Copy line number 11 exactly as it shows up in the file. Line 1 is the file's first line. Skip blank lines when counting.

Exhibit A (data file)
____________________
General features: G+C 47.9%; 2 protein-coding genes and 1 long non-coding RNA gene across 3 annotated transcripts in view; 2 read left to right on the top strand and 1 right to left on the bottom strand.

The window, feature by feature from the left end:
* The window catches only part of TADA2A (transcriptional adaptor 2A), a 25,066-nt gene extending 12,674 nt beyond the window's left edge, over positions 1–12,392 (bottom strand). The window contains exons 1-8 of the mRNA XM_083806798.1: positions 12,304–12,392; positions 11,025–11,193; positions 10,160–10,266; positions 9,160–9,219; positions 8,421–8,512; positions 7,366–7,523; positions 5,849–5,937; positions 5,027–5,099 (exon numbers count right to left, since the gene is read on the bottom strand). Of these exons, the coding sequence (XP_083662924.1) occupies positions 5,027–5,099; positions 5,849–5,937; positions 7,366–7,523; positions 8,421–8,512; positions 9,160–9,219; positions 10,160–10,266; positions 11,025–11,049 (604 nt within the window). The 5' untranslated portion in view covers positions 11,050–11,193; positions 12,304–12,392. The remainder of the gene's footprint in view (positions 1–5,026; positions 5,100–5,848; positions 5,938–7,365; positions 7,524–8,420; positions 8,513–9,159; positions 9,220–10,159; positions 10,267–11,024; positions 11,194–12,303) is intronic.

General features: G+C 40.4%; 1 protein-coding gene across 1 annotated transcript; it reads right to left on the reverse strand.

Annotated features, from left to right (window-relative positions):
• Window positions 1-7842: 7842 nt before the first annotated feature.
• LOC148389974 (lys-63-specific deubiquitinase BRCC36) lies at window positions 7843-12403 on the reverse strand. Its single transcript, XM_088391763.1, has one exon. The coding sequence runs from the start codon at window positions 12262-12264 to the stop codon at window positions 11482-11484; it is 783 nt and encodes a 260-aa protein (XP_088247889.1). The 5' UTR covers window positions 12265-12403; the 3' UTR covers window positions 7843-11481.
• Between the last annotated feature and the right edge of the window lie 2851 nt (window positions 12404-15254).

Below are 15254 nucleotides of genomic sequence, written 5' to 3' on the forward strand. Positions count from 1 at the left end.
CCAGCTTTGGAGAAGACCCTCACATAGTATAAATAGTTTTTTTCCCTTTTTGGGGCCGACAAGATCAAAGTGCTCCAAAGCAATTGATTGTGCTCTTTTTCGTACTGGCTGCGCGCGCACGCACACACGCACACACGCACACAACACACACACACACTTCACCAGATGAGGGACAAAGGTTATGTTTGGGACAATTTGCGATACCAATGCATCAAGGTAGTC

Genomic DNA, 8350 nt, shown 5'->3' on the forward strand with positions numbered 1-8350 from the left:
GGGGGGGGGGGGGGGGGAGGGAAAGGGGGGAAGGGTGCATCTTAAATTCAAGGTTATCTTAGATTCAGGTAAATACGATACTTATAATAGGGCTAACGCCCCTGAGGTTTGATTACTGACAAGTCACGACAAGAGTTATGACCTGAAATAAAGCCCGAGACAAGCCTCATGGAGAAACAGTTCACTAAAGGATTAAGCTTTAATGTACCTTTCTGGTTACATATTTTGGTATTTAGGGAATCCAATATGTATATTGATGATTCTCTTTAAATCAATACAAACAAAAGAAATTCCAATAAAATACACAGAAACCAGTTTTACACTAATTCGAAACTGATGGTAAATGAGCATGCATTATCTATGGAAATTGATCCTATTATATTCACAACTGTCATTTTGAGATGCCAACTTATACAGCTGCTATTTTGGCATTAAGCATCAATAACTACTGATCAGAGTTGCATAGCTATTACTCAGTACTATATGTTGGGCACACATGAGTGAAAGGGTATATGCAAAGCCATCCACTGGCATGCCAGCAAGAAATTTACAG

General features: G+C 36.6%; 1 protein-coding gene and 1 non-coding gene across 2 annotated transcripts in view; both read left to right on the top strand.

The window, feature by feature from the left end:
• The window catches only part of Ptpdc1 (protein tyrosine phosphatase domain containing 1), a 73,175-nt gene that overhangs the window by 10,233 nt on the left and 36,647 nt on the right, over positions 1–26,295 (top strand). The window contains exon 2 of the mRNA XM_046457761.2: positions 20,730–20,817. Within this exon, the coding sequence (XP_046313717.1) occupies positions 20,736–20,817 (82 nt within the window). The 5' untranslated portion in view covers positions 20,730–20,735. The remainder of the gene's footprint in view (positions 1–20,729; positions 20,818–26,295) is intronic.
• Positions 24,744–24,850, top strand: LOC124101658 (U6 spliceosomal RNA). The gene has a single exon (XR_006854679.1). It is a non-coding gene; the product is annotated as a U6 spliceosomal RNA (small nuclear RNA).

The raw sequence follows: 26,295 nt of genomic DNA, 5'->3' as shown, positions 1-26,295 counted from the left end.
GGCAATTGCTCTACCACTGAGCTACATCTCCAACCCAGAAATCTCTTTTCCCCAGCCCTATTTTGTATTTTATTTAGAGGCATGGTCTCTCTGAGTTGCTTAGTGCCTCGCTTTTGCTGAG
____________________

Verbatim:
Genomic DNA, 8350 nt, shown 5'->3' on the forward strand with positions numbered 1-8350 from the left: